10 to Watch from the 2010 Sundance Film Festival
This year’s Sundance Film Festival ended yesterday. The awards have been handed out. The film nerds have vacated Park City. And some not-so-big deals have been made. But did Festival Director John Cooper live up to his promise that this year’s offerings would put the indie back in Sundance? Let’s examine some of the buzziest new films after the jump.
The Kids Are All Right Lisa Cholodenko (High Art, Laurel Canyon) directs this dramedy about a lesbian couple (Annette Bening and Julianne Moore) who are reunited with their kids’ sperm donor (Mark Ruffalo). It was snatched up by Focus Features for around $5 million.
Catfish Henry Joost and Ariel Schulman’s documentary about a New York City emerging photographer’s online relationship with a family in Michigan was one of the most talked about films of the festival — perhaps because the “relationship” started thanks to a letter from an 8-year-old girl named Abby.
Hesher Joseph Gordon-Levitt, Rainn Wilson, and Natalie Portman star in Spencer Susser’s film about a 13-year-old boy dealing with the devastation of his mother’s death. Gordon-Levitt plays an unlikely mentor who inserts himself into the family’s home. Newmarket bought the film for around $1 million.
Exit Through the Gift Shop This “Banksy Film” is a comedy/pseudo documentary, and from what we’ve read, has very little to do with the infamous street artist. Here’s what Cooper had to say: “Exit Through the Gift Shop is one of those films that comes along once in a great while, a warped hybrid of reality and self-induced fiction while at the same time a totally entertaining experience. The story is so bizarre I began to question if it could even be real… but in the end I didn’t care.”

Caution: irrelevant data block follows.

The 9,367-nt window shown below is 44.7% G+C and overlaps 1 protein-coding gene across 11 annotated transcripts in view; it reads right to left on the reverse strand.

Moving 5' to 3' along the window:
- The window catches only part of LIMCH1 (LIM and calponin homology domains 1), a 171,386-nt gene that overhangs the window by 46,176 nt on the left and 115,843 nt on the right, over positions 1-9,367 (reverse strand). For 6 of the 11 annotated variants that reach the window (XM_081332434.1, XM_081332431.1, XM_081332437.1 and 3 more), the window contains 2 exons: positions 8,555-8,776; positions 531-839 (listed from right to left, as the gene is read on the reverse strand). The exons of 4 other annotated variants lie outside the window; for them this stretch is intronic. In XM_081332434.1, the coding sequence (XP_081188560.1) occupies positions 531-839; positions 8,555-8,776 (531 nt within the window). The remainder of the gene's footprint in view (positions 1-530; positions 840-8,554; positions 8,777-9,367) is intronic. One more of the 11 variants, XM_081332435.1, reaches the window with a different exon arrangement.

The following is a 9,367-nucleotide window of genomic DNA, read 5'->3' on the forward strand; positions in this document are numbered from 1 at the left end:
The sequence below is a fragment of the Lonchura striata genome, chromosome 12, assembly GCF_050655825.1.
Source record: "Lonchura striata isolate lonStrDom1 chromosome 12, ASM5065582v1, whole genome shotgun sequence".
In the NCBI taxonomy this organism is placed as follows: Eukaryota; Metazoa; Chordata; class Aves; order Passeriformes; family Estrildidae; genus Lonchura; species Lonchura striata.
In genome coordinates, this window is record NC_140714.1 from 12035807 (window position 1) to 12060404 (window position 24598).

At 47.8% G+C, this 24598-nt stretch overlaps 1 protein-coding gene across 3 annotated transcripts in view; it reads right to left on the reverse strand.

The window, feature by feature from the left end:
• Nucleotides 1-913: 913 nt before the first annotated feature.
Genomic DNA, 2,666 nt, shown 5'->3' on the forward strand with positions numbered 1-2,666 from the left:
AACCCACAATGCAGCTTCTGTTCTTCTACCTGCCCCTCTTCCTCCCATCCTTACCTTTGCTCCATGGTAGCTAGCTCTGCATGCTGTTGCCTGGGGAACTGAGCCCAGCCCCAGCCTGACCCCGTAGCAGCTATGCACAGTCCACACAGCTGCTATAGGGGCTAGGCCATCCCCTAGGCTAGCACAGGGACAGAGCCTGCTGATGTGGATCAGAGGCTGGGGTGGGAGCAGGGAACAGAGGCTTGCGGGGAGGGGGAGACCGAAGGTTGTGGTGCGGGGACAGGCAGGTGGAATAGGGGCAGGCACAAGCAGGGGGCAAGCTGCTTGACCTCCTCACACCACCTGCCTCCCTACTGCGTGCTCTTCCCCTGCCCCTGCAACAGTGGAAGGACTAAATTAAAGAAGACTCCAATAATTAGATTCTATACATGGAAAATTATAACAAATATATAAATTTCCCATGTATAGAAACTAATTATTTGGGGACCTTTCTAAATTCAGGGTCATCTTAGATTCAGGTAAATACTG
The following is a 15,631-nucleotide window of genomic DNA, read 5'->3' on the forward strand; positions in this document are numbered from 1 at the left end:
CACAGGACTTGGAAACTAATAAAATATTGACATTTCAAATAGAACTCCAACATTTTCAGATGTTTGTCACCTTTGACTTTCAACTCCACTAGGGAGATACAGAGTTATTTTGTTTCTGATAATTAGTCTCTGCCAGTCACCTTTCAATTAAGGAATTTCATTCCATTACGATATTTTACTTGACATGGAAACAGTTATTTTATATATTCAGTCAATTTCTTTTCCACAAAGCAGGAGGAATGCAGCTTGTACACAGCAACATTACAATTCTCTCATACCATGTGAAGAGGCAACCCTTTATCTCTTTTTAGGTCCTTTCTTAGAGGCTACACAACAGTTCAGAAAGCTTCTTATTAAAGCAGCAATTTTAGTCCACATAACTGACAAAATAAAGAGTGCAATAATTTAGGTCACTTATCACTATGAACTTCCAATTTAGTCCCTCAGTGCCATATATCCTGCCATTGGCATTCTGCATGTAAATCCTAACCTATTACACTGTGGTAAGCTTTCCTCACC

Jack Goes Boating Philip Seymour Hoffman reprises his role as a limo driver in this film adaptation of Bob Glaudini’s play, which was produced by the LAByrinth in 2007. It’s PSH’s directorial debut; Amy Ryan and his LAByrinth Theater co-director John Ortiz co-star.
Happythankyoumoreplease Another directing debut, this one from How I Met Your Mother‘s Josh Radnor, who wrote the screenplay as well. From what we’ve read, it doesn’t qualify as rebellious (it’s HIMYM with swearing), but it was charming enough to take home the Audience Award for Dramatic Film. Plus, how could you not love a movie that lets Tony Hale try sexy on for a change?
Winter’s Bone A follow-up to 2004’s Down to the Bone. This dark drama about a girl with a meth-head deadbeat dad going up against Missouri’s backwoods mafia won the grand jury prize in the U.S. dramatic category and scored filmmaker Debra Granik the Waldo Salt screenwriting award.
Blue Valentine There’s something about the idea of Ryan Gosling and Michelle Williams playing both an older married couple and the younger versions of themselves that we find intriguing. If nothing else, Derek Cianfrance’s debut manages to make a bad romance look good.
ODDSAC Animal Collective and director Danny Perez worked together for three years to concoct this “visual album.” If you’re already an AnCo fan or enjoy films without narrative, click here to find a screening in your city.
Restrepo Reporter Sebastian Junger and photographer Tim Hetherington spent a year embedded with a platoon in Afghanistan’s deadly Korengal Valley to gather material this film. A compelling mixture of personal interviews and live battle footage, it took home the U.S. documentary grand jury prize.